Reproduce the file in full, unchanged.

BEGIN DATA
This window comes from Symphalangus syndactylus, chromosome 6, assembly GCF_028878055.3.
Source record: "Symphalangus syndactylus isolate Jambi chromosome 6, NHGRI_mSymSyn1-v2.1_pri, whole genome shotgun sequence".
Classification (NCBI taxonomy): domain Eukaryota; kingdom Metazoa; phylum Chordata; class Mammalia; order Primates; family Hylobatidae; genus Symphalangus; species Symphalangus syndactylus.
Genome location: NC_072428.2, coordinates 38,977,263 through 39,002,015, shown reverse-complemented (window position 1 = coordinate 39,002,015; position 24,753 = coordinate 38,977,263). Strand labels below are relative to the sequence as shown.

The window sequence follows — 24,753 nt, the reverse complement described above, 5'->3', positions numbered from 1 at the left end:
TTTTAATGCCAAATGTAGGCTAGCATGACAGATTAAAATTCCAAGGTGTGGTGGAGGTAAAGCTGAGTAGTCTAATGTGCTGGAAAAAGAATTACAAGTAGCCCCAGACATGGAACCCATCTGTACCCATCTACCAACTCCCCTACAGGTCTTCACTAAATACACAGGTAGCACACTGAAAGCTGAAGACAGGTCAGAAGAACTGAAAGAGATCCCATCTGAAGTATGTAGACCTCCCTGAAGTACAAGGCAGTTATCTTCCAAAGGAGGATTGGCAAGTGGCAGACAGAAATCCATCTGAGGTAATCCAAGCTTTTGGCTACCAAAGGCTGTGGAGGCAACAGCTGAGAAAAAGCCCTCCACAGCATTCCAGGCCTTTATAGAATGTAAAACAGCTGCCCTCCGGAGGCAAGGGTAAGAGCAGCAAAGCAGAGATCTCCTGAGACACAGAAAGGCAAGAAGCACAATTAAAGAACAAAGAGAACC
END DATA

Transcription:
This window comes from Symphalangus syndactylus, chromosome 6, assembly GCF_028878055.3.
Source record: "Symphalangus syndactylus isolate Jambi chromosome 6, NHGRI_mSymSyn1-v2.1_pri, whole genome shotgun sequence".
Classification (NCBI taxonomy): domain Eukaryota; kingdom Metazoa; phylum Chordata; class Mammalia; order Primates; family Hylobatidae; genus Symphalangus; species Symphalangus syndactylus.
Genome location: NC_072428.2, coordinates 38,977,263 through 39,002,015, shown reverse-complemented (window position 1 = coordinate 39,002,015; position 24,753 = coordinate 38,977,263). Strand labels below are relative to the sequence as shown.

The window sequence follows — 24,753 nt, the reverse complement described above, 5'->3', positions numbered from 1 at the left end:
TTTTAATGCCAAATGTAGGCTAGCATGACAGATTAAAATTCCAAGGTGTGGTGGAGGTAAAGCTGAGTAGTCTAATGTGCTGGAAAAAGAATTACAAGTAGCCCCAGACATGGAACCCATCTGTACCCATCTACCAACTCCCCTACAGGTCTTCACTAAATACACAGGTAGCACACTGAAAGCTGAAGACAGGTCAGAAGAACTGAAAGAGATCCCATCTGAAGTATGTAGACCTCCCTGAAGTACAAGGCAGTTATCTTCCAAAGGAGGATTGGCAAGTGGCAGACAGAAATCCATCTGAGGTAATCCAAGCTTTTGGCTACCAAAGGCTGTGGAGGCAACAGCTGAGAAAAAGCCCTCCACAGCATTCCAGGCCTTTATAGAATGTAAAACAGCTGCCCTCCGGAGGCAAGGGTAAGAGCAGCAAAGCAGAGATCTCCTGAGACACAGAAAGGCAAGAAGCACAATTAAAGAACAAAGAGAACC